Continued from page 3 Board Exam as administered by the Medical Board of California. As with any health professional, licensure is contingent upon the completion of continuing education units at conferences, workshops, and professional meetings. This ensures a midwife’s training and skills are based on current research, standards of care, and techniques. Licensed Midwives (LMs) are trained in all aspects of pregnancy, labor, birth, and postpartum care as well as newborn care through the first six weeks. Their training includes certification in neonatal resuscitation and adult CPR, and they carry oxygen and medications to treat and prevent certain conditions related to birth. Additionally, LMs are capable of performing well-woman health exams including manual breast exams and annual Paps. They can provide contraceptive and family planning counseling. Clearly, their training ensures continuity of care throughout a woman’s reproductive life and beyond. For further information contact Holistic Midwifery Care: 805-462-8821 or e-mail email@example.com
Women’s Press | March & April 2009 | firstname.lastname@example.org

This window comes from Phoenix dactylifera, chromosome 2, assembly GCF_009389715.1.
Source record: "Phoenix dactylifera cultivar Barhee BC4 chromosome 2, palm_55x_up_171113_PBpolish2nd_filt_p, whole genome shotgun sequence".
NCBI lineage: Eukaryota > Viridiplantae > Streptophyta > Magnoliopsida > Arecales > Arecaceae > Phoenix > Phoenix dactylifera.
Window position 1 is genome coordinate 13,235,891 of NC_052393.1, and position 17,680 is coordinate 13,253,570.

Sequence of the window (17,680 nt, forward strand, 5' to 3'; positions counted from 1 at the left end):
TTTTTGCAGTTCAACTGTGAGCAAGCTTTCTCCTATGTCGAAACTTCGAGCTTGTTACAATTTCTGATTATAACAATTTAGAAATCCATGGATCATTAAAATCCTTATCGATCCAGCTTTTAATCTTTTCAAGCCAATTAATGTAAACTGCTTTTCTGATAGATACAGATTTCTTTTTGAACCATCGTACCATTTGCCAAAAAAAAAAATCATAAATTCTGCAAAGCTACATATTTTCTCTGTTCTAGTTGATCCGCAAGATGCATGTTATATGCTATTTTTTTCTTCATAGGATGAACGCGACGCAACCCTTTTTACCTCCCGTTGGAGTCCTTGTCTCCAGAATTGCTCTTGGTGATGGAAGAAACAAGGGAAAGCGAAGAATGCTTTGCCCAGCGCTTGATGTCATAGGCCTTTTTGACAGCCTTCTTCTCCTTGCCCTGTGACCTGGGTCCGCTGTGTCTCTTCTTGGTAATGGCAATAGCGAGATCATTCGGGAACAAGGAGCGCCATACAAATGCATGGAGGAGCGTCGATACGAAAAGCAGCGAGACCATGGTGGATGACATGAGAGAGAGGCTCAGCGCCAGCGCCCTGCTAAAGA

Becoming a Giver to Life
By Laura Grace
The best way to find yourself is to lose yourself in the service of others. - Gandhi
The Baha’i faith believes that God is Love and Love is God and that we’re here to express love. Being of service is an expression of love. It’s the highest form of giving. It joins us to the heart of another and reminds us that we are all connected. When we give unconditionally to others, we are actually giving to ourselves. At the Circle of Spiritual Enlightenment, we have a division called the “Circle of Selfless Service.” In Sanskrit, “self-less service” is called seva. Gurumayi Chidvilasananda once said that it is seva that accelerates the sadhana [spiritual path] of a seeker and lights the path to God. Within the Circle of Selfless Service, people are offered a pathway to tithe their time and talent to those in need. The joy and fulfillment experienced while giving never ceases to amaze the “giver.” They quickly discover that giving—without any expectation—allows them to unearth their own true spiritual nature. We also have a saying that “It’s GodLike to Give,” meaning the nature of God is unconditional love and infinite expression. Givers are joyful servants and know the meaning of genuine love in ways that others cannot. They realize that giving and receiving are the same, inseparably joined together—like inhaling and exhaling. Givers understand that our essence is love and that it is best expressed through seva: uninterrupted loving service. Giving, when done with a pure heart, enriches our lives in many seen and unseen ways. It opens the channel for abundance to flow in every area of our lives. With the amount of fear, doubt, and worry that people are feeling about the economy, the temptation is to constrict. Yet, this is not